attempt closed reduction by flexing at elbow,
    then placing in backslab at 90º
  • When to call ortho
  • All type IIIs, any rotation, type II with
    angulation or failed reduction, neurovascular
    compromise

44
  • What are the common complications of
    supracondylar fractures?

45
Supracondylar Fracture Complications
  • Very high rate of complications!!
  • Acutely
  • Neurologic injury (8-15)
  • Ant interosseuous branch of median n
  • Radial and ulnar nerves also may be involved
  • Radial artery (2 overall, 50 in Type III)
  • Compartment Syndrome
  • Longer term
  • Cubitus varus, Volkmanns ischemic contract.

46
Whats this?
47
Lateral Condyle Fracture
  • 15 of elbow s
  • Usually Salter-Harris IV
  • Peak age 4-10 years
  • If displaced lt2mm, backslab at 90º, early ortho
    f/u as inherently unstable
  • If displaced gt2mm, pinned

48
Lateral Condyle Fracture
49
Whats This?
50
Medial Epicondyle Fracture
  • Usually seen in adolescent boys
  • Do not involve the joint surface
  • Check for ulnar nerve injury
  • 50 associated with dislocation
  • If diplacement lt 4mm backslab
  • If displacement gt 5 mm - pinned

51
Medial Epicondyle Fractures
  • Difficult to identify in young children (so much
    cartilage)
  • NORMAL ?
  • Ossification centre should follow smooth contour

52
Medial Epicondyle Fracture
53
Whats this?
54
Proximal Radius Fractures
  • Most common in ages 8 - 12
  • Usually involve the metaphysis or the physis, and
    not the radial head
  • Management?
  • lt 15 angulation - posterior slab, F/U with ortho
  • 15-30º - posterior slab early to ortho
  • gt 30 angulation call ortho for reduction

55
Proximal Radius
56
Whats this?
57
Monteggia Fracture
58
Monteggia
  • Ulnar fracture proximal radial dislocation
  • "Monteggia equivalent" with plastic deformation
    of the ulna occurs in 17
  • 8--17 associated neurologic deficits (usually
    posterior interosseous branch of the radial nerve
  • Management call ortho!

59
Whats this?
60
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61
Proximal Humeral Fractures
  • Proximal humeral physis
  • Usually SH type I or II
  • potential for remodelling
  • Age 1-5
  • 70º angulation, 100 displacement
  • Age 5-12
  • 50º angulation, 50 displacement
  • Age gt12
  • 30 displacement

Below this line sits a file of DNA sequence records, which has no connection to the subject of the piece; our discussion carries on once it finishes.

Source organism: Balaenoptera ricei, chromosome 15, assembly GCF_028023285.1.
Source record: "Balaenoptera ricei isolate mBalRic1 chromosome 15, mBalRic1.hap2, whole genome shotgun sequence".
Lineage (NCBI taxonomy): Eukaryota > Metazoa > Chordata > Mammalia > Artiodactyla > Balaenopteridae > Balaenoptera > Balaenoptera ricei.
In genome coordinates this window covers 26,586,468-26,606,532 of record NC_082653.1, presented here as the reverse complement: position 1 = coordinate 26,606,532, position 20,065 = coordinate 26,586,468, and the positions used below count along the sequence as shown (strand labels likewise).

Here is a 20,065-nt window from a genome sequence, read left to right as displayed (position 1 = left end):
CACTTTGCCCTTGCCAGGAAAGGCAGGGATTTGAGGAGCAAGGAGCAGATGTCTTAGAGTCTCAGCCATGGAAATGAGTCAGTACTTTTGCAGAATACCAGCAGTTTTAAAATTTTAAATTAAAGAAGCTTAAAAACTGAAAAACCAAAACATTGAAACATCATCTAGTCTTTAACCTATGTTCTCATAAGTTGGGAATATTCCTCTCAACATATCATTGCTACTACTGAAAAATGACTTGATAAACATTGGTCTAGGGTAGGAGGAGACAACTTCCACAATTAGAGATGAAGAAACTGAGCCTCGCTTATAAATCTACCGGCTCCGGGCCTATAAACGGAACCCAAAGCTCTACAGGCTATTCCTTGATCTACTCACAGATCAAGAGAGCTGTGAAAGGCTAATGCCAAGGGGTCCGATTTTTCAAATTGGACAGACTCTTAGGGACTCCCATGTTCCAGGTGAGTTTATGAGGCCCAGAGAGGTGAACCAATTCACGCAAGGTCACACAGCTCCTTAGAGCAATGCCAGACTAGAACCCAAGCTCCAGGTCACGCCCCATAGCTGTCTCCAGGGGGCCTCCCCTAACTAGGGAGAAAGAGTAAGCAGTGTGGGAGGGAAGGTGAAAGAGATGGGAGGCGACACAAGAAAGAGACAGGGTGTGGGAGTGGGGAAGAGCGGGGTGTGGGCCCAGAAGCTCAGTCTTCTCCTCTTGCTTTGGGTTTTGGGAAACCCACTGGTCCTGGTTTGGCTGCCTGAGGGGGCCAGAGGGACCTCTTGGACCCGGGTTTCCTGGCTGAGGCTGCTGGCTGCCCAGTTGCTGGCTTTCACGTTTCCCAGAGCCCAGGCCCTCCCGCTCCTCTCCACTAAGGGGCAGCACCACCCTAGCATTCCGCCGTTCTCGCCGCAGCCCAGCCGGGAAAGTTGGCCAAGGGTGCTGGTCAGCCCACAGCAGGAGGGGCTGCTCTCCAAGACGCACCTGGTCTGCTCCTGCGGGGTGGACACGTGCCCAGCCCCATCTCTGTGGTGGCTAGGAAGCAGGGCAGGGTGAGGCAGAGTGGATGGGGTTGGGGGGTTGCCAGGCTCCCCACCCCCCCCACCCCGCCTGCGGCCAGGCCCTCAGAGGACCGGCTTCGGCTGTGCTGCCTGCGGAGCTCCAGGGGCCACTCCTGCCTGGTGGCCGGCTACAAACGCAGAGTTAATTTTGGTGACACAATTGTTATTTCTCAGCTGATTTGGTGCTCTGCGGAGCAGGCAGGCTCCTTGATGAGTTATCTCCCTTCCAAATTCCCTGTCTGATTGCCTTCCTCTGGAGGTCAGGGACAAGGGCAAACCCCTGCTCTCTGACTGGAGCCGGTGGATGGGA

62
Proximal Humeral Fractures
  • Management
  • Sugar tong splint sling, f/u ortho

63
Clavicle
  • 1015 of all pediatric s
  • 90 middle third
  • Sling
  • Pain management
  • Warn parents about the bump
  • F/U fam doc in 6-8 weeks

64
Sling vs Figure of 8
  • Treatment of clavicular fractures.
    Figure-of-eight bandage versus a simple sling.
    Andersen K. Jensen PO. Lauritzen J. Acta
    Orthopaedica Scandinavica. 58(1)71-4, 1987
  • RCT
  • 79 pts
  • figure-of-eight bandage vs simple sling
  • simple sling caused less discomfort and perhaps
    fewer complications than figure-of-eight
  • The functional and cosmetic results of the two
    methods of treatment were identical and alignment
    of the healed fractures was unchanged from the
    initial displacement

65
Proximal / Distal Clavicle Fractures
  • Proximal clavicle s (lt2)
  • Usually involve growth plate SH I or II
  • If clavicle displaced posteriorly, may get
    tracheo-esophageal compression if so talk to
    ortho and get CT
  • Distal clavicle s
  • Usually involve growth plate SH I or II
  • Often difficult to distinguish from AC sep
  • Ortho f/u if grossly unstable

66
Lower Limb Fractures
67
Distal Fibula Salter I
9 yo boy
68
Distal Fibula Salter I
  • Clinical diagnosis
  • Widening on x-ray often not appreciated
  • If unsure, posterior slab, f/u 1 week for
    reassessment
  • If fairly sure, below-knee cast for 3 weeks
    (walking cast OK)

69
Adolescent Ankle
70
Whats this?
71
Tillaux Fracture
  • Often caused by low-energy trauma
  • Forced external rotation of the foot or medial
    rotation of the leg on the fixed foot
  • Stress placed on anterior tibiofibular ligament
  • Avulsion

72
Tillaux Fracture
  • Fracture of the antero-lateral tibial epiphysis
  • Salter III injury
  • Low threshold for CT
  • Call ortho
  • Closed reduction may be attempted will accept
    max of 2mm displacement

73
Whats this?
74
Triplane Fracture
  • Talk to ortho
  • Often need CT
  • Closed reduction in 30-50

75
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76
  • 20 mo
  • Playing with sibs in bedroom
  • Found crying
  • Refusing to walk
  • Whats this?

77
Toddlers Fracture
  • Common
  • Low energy mechanism
  • Spiral fracture of tibia often subtle
  • Above knee cast 3 weeks

78
Tib / Fib Shaft Fractures
  • If minimally displaced, attempt closed reduction
  • Non-displaced and successfully reduced are
    placed in above-knee cast, f/u ortho 1 week
  • For significant displacement, or involvement of
    the proximal physis or metaphysis d/w ortho

79
Whats this?
80
Tibial Spine Fracture
  • Ages 8 to 14 (often bicycle-related)
  • Usually the anterior intercondylar eminence
  • Anterior spine fracture is analogous to an ACL
    injury in the skeletally mature
  • If non-displaced - immobilize (Zimmer) early
    ortho F/U
  • May be more extensive than appears on x-ray
    (ortho has low threshold for CT)
  • If displaced d/w ortho

81
Femur Fractures
  • Consider femoral block
  • Bucks traction
  • All admit to ortho
  • Thinks abuse in young kids!

82
Whats this?
14 yo girl sudden L hip pain while playing soccer
83
Pelvic Avulsions
  • Most common in athletic adolescents
  • Unexpected, explosive muscle contraction
  • Example "kicking out" at the end of race
  • Athletes most often affected Hurdler, Sprinter
  • Symptoms sudden onset of hip pain
  • Limp may be present
  • Specific apophysis sites of tenderness
  • anterior superior iliac spine (sartorius)
  • anterior inferior iliac spine (rectus femoris)
  • Ischial tuberosity (hamstring)

84
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85
Pelvic Avulsions
  • Conservative therapy for ASIS or AIIS avulsion
  • RICE
  • NSAIDs